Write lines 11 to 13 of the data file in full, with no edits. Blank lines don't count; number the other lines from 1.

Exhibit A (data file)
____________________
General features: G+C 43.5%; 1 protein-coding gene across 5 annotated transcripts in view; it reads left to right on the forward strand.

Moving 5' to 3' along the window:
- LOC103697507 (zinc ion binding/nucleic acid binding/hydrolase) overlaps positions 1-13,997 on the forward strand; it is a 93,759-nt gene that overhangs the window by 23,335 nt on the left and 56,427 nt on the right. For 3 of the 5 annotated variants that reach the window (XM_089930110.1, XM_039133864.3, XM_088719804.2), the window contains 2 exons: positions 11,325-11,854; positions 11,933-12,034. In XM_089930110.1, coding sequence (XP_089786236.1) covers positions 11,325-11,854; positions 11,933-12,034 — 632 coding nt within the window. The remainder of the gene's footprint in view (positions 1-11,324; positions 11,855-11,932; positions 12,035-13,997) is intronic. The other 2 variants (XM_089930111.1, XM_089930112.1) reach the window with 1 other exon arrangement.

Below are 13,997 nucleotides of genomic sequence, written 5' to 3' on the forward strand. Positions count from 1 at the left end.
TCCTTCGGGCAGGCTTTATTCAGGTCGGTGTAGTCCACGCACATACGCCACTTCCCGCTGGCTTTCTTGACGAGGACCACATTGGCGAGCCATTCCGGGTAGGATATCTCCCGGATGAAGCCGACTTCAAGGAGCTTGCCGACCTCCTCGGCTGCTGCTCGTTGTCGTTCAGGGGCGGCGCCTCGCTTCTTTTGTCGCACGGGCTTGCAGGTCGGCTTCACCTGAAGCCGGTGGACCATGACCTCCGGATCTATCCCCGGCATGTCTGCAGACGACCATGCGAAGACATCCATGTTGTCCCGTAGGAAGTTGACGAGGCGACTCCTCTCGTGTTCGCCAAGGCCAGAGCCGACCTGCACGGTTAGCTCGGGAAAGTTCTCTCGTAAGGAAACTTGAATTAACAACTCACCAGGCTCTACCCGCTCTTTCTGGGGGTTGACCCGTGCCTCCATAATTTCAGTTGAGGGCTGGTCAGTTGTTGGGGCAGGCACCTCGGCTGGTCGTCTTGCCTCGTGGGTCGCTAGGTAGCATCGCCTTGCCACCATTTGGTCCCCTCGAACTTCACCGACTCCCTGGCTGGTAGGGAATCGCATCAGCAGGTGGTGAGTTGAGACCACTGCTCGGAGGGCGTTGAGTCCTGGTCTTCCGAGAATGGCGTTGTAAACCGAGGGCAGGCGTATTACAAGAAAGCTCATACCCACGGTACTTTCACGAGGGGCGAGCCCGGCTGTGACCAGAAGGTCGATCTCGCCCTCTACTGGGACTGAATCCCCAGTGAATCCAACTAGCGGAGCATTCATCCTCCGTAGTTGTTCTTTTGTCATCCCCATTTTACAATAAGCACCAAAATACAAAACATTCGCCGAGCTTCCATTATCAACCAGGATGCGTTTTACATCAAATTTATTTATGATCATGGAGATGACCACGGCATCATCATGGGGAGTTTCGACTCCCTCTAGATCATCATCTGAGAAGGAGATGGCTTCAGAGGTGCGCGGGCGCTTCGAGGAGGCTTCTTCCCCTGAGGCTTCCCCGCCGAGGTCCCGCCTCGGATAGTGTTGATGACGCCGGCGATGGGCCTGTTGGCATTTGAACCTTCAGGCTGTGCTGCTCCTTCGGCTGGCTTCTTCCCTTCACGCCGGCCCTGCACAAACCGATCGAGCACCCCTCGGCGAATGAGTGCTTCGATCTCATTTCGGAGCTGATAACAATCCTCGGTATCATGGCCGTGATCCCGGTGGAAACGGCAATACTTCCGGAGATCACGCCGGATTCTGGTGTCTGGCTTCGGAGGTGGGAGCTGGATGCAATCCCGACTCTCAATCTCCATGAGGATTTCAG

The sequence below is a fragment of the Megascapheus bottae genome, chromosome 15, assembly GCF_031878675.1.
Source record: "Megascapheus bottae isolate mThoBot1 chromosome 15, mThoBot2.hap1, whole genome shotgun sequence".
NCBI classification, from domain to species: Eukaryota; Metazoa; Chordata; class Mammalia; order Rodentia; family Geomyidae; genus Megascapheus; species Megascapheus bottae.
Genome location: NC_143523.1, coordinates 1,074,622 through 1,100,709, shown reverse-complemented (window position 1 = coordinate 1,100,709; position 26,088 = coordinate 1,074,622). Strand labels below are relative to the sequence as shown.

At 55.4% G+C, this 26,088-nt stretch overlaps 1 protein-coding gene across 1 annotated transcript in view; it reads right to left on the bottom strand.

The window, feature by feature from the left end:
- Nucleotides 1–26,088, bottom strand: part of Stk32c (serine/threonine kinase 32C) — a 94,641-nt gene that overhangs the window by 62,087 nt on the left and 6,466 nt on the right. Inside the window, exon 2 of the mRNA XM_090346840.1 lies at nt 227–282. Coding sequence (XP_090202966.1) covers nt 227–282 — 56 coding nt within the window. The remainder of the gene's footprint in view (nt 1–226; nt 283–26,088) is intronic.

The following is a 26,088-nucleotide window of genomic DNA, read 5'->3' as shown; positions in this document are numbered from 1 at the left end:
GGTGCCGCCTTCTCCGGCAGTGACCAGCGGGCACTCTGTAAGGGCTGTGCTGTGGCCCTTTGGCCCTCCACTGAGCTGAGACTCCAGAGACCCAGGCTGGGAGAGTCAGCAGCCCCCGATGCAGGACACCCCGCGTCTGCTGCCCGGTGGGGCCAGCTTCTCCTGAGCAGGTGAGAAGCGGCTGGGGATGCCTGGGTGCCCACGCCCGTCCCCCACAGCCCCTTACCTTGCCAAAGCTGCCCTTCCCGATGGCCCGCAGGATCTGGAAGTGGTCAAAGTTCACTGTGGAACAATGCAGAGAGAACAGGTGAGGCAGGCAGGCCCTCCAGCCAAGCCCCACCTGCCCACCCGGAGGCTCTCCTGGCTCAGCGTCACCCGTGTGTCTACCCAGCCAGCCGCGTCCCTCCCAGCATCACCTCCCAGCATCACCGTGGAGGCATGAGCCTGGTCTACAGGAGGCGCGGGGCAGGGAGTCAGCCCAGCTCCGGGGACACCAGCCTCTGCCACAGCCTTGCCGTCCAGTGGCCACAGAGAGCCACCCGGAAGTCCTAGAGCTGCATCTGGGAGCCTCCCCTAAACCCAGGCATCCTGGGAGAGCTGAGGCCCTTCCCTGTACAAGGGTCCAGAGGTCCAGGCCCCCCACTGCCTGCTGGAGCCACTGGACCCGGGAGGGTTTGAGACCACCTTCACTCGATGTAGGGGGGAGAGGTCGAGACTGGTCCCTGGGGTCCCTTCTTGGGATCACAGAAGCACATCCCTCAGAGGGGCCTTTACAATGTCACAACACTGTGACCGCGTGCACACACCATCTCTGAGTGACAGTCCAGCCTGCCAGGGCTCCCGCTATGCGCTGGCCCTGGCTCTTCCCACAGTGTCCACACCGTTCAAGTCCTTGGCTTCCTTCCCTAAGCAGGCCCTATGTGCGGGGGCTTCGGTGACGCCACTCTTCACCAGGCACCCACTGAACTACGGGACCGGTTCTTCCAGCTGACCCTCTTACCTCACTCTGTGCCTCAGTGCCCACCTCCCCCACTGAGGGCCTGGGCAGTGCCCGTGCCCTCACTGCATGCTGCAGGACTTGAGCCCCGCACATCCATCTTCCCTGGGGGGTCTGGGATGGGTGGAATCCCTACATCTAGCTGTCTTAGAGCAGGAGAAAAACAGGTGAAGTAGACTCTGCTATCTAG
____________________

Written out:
The window, feature by feature from the left end:
- Nucleotides 1–26,088, bottom strand: part of Stk32c (serine/threonine kinase 32C) — a 94,641-nt gene that overhangs the window by 62,087 nt on the left and 6,466 nt on the right. Inside the window, exon 2 of the mRNA XM_090346840.1 lies at nt 227–282. Coding sequence (XP_090202966.1) covers nt 227–282 — 56 coding nt within the window. The remainder of the gene's footprint in view (nt 1–226; nt 283–26,088) is intronic.

The following is a 26,088-nucleotide window of genomic DNA, read 5'->3' as shown; positions in this document are numbered from 1 at the left end: